Letchworth History: The story of Dent's printers

Dent's Printers, Letchworth

Dent's Printers, Letchworth - Credit: Garden City Collection

Josh Tidy from Letchworth Heritage Foundation explores the history of world-renowned printers and publishers, Dent’s. 

Joseph Malaby Dent was born in Darlington on August 30, 1849, the 10th of 12 children. His father worked as a painter and decorator, but was a musician in his spare time.

Joseph left school at 13 and worked as a messenger boy before apprenticing as a book printer and compositor. He came to London at 18 and set up his own bookbinding business at a Hoxton workshop, buying new and second-hand books, rebinding them in leather, and selling them back to their publishers.

In 1872, when Joseph was 23, he founded J.M. Dent and Company as a bookbinding firm, then as a publisher in 1888. His first book was an edition of Charles Lamb’s ‘Essays’ edited by Augustine Birrell, followed by an edition of the plays of Oliver Goldsmith, edited by Austin Dobson - both authors had lived at the Temple, and so Dent’s ‘Temple Library’ was born.

His first big success was with the ’Temple Shakespeare’ series, beginning with ‘The Tempest’ in 1894. Sales soon amounted to 250,000 a year, the greatest sale of Shakespeare’s plays since they had been written. Two years later he launched the ‘Temple Classics’ series, aimed at students.

In 1904, he began planning the Everyman’s Library, attractively bound classics aimed at the general public, and priced at a shilling each. To meet demand, he began looking to expand and, after meeting the secretary of the Letchworth Garden City Company, Thomas Adams, at a lecture, he moved the bookbinding portion of his business to Letchworth in 1906.

On August 6, Joseph’s wife cut the first sod on the land of what was to be the Temple Press, which was to hold up to 400 workers, in a field west of Dunhams Lane.

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At the ceremony, Joseph's clergyman son, George W. Dent, came from New Zealand to lead prayers and hymns, and Sir Ebenezer Howard gave a speech. A ladies committee had arranged refreshments across two marquees, and a concert was given at Howard Hall in honour of the occasion.

Joseph wished to house many of the workers himself in Letchworth, and so Temple Gardens was built in 1907, one of the first groups of houses to be built for employees. His workforce included girls from surrounding farms and villages, taught how to gather, sew, and add end-papers to the books.

In their first year in Letchworth, Joseph boasted of his employees’ gardeners’ club comprising of 50 men and 10 women, launching an annual flower and vegetable show in July 1907, and of the success of their sports teams, winning the district trophy for swimming and beating W.H. Smith and Son at football. Dent’s was also the first firm in Letchworth to hold an annual party for its workers.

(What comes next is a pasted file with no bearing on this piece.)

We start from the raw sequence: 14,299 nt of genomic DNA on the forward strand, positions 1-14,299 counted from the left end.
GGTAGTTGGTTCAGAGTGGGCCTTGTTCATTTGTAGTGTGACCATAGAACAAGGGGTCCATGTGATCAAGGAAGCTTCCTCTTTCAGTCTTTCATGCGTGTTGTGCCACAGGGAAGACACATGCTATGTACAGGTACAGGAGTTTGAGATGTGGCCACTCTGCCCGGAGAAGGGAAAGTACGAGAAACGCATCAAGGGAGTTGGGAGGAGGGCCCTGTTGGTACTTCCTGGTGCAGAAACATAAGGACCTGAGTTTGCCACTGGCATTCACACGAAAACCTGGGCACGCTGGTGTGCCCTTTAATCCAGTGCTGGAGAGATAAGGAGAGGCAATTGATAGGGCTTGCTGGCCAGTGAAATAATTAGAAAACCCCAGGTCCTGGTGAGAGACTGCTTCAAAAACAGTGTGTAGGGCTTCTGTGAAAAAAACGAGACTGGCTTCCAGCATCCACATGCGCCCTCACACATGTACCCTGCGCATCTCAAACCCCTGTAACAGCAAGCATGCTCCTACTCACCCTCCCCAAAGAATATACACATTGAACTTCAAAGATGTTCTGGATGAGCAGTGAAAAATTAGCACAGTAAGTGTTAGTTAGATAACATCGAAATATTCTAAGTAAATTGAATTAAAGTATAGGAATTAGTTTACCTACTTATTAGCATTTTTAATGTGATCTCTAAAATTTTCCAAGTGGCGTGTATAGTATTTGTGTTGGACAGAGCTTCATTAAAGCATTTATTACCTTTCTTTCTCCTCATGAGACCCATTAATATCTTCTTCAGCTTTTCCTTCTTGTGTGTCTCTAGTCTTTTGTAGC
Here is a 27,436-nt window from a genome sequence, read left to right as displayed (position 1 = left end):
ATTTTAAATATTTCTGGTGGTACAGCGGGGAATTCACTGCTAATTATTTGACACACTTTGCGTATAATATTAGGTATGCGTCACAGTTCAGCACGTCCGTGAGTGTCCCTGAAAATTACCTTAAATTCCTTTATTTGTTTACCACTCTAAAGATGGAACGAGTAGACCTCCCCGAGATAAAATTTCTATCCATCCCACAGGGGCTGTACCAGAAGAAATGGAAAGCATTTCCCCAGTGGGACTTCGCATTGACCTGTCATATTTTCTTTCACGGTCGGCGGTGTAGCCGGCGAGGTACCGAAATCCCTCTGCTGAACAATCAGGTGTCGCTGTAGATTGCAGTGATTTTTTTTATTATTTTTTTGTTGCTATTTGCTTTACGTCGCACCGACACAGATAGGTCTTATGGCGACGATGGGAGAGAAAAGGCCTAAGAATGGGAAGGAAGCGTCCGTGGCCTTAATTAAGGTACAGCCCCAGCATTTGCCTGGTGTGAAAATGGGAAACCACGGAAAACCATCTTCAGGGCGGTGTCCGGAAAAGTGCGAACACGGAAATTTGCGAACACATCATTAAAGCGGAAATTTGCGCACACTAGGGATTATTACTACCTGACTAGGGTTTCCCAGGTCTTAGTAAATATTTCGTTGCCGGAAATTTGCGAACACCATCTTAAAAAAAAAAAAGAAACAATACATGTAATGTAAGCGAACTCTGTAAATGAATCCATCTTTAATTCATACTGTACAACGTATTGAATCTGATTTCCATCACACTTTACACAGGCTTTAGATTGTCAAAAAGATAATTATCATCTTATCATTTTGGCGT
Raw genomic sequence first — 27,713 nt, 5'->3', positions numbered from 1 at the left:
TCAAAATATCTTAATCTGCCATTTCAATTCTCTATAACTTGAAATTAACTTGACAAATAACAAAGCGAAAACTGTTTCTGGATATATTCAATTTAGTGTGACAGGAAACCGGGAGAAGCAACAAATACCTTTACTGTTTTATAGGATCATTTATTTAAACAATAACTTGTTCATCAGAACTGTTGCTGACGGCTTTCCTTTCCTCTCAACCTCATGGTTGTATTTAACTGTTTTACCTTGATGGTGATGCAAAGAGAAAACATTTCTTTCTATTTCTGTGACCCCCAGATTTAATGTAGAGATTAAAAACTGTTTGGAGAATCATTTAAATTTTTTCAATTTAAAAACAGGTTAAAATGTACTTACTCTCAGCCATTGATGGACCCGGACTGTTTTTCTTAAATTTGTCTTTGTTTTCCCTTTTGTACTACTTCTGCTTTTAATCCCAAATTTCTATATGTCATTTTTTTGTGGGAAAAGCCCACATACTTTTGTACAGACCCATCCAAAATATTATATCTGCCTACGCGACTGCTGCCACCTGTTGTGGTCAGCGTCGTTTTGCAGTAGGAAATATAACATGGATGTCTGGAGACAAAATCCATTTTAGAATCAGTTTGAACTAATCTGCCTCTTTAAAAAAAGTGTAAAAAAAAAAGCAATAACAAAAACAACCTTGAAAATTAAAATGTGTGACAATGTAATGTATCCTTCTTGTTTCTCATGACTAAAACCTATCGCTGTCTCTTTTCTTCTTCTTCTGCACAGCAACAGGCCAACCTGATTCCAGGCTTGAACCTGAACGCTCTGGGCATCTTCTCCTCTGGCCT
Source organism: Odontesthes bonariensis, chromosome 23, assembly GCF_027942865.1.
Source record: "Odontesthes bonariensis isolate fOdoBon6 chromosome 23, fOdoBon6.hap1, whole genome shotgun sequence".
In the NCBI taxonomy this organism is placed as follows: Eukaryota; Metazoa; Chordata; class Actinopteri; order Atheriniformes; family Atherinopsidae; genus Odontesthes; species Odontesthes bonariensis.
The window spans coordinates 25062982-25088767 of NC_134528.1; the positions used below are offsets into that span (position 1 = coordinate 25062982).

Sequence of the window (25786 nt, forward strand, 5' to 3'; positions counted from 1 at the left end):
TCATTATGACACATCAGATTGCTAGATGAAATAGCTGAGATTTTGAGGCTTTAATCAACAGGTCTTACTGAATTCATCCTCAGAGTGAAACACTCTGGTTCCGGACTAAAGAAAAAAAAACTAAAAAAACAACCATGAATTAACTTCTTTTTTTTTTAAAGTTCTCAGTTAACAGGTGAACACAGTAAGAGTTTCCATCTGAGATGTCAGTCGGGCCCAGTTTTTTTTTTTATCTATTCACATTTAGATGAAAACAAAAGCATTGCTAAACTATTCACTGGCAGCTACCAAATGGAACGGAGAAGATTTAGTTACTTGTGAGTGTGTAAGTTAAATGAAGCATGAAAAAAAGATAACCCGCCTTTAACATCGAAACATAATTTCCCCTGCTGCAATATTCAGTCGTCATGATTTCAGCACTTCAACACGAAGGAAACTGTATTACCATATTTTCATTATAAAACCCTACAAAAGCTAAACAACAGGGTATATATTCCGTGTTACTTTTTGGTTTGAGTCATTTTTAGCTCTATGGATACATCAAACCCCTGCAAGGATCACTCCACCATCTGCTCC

Group photograph outside Temple Gardens

Group photograph outside Temple Gardens - Credit: Garden City Collection

In 1906, Dent’s published 105 volumes of the Everyman’s Library. By 1909, the Temple Press was producing about 40,000 books a week, up to 60,000 under pressure.

By 1914, 700 volumes of the Everyman’s Library had been published; by the time of Joseph’s death in May 1926, Dent’s had published 762 volumes and sold 20 million books.

The success of Dent’s continued after Joseph’s death. In 1935, Dent’s was one of the first factories to experiment with the five day working week, as opposed to the ‘normal’ five and a half.

By the time of the Press’ Jubilee in 1956, total sales amounted to 42 million – Dickens was the bestseller, closely followed by Shakespeare – and the 1000th volume of the Everyman’s Library was published that same year, Aristotle’s ‘Metaphysics’.

Also in 1956, Temple Press became the Aldine Press, and changed their logo to a dolphin and an anchor, taking inspiration from 15th-century Venetian scholar-printer Aldus Manutius.

Woman's Department - The Bindery of JM Dent & Sons, Ltd

Woman's Department - The Bindery of JM Dent & Sons, Ltd - Credit: Garden City Collection

Though he did not live in Letchworth, Joseph and his family were heavily involved in its life. Joseph’s wife was on the committee of the National Union of Women’s Suffrage Societies for the Letchworth District in 1912.

His eldest son, Hugh, lived in Letchworth 1907-1917, and served on the parish council. Another of Joseph’s sons, Henry John, or ‘Jack’, also moved to Letchworth when the Temple Press was built with his wife and son and, along with Hugh, performed with Letchworth’s Dramatic Society.

Although Joseph could not himself spell properly, or speak any other languages, he was passionate about making books accessible to the people – and with his many series, including the Everyman’s Library, Temple Shakespeare, Greek and Latin Classics, Classiques Francaise, and the Everyman’s Encyclopaedia, many of which were bound right here in Letchworth, he surely succeeded.

To learn more about the early shops of Letchworth, and to see some of Dent's Everyman's Library for yourself, come down to the Museum at One Garden City!